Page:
RURAL Arson Control
for investigative activities. For example, inspecting nursing homes is a revenue producer for state governments. Accordingly, state fire marshals who also perform double duty as fire investigators and inspectors frequently encounter pressure to meet their nursing home inspection quota.
No states reviewed as part of this study have developed guidelines to establish whether or not investigative workloads are excessive. This is understandable in light of the fact that few state officials expected additional investigative resources to be authorized by state legislators. Absent a sharp drop in arson incident rates, or local investigative resources assuming greater responsibility for investigating rural arson, state investigators were seen as likely to remain chronically over-extended..
Arson Control Expert Concurrence
One or more of the following options might help statesand local resources meet their common responsibilities, including:. Establish alternative working relationships such as having local law enforcement agencies assume a greater role in investigative activities; Assign investigators to full-time investigative duties; Increase manpower through measures such as insurance premium sur- charges; Assign more investigators; Reduce the number of investigations requiring state investigators to respond by making more efficient use of local fire officials to screen-out fires that should be handled locally Manage caseloads by assessing case solvability factors before investing time in follow-up investigation. This would be a formal program involv- ing investigators and their supervisors in a closely-monitored case man- agement system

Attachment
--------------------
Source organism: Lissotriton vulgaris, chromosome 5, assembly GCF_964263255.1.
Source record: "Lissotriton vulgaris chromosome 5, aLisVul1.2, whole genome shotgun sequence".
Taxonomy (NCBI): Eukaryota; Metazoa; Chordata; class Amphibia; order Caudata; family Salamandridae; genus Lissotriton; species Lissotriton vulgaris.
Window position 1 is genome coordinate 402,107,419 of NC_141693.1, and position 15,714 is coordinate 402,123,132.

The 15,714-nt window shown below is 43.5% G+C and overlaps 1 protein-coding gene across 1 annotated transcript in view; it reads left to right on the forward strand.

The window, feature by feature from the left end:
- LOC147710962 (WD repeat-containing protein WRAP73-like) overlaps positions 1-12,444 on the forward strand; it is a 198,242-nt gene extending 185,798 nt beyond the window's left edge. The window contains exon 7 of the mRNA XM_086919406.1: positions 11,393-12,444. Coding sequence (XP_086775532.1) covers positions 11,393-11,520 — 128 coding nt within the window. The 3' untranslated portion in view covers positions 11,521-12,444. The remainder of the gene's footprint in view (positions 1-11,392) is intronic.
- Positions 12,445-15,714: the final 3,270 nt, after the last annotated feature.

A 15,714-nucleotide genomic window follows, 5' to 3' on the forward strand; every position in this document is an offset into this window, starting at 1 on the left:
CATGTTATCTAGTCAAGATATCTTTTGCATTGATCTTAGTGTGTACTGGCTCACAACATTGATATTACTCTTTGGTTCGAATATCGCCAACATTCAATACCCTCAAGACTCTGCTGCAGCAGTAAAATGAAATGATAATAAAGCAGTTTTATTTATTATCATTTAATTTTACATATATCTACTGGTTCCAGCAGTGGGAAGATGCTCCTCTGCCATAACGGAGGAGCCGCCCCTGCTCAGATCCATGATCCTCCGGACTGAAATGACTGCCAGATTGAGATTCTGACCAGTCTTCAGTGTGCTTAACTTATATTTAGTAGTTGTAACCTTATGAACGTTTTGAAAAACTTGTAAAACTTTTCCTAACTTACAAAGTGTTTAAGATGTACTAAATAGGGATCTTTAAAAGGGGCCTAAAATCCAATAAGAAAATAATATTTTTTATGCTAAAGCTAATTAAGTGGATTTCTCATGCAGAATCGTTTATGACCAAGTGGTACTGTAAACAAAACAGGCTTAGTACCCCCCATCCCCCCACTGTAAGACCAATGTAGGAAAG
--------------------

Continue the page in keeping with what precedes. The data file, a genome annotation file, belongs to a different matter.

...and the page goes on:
State and local officials concerned about investigators’ workloads would benefit from a USFA-sponsored study that surveyed state investigative workloads, established criteria for determining unacceptable caseload levels, and laid out alternative strategies to reduce excessive investigator workloads.
New York State, Department of State, Office of Fire Prevention and Control has adopted an approach to arson investigation that emphasizes maximum devel- opment of local capability. This approach provides investigative training and services to local investigative teams. The result has been a substantial increase in the number of trained arson investigators available in rural areas.
Wayne County, New York, which has a team trained under the above system, uses the following approach:
When a local Fire Chief calls out the investigating team, two fire volunteers and one law enforcement investigator respond. The county has an evidence collec- tion van but investigative team members carry evidence collection kits in their cars. The Wayne County, New York program uses five volunteer investigators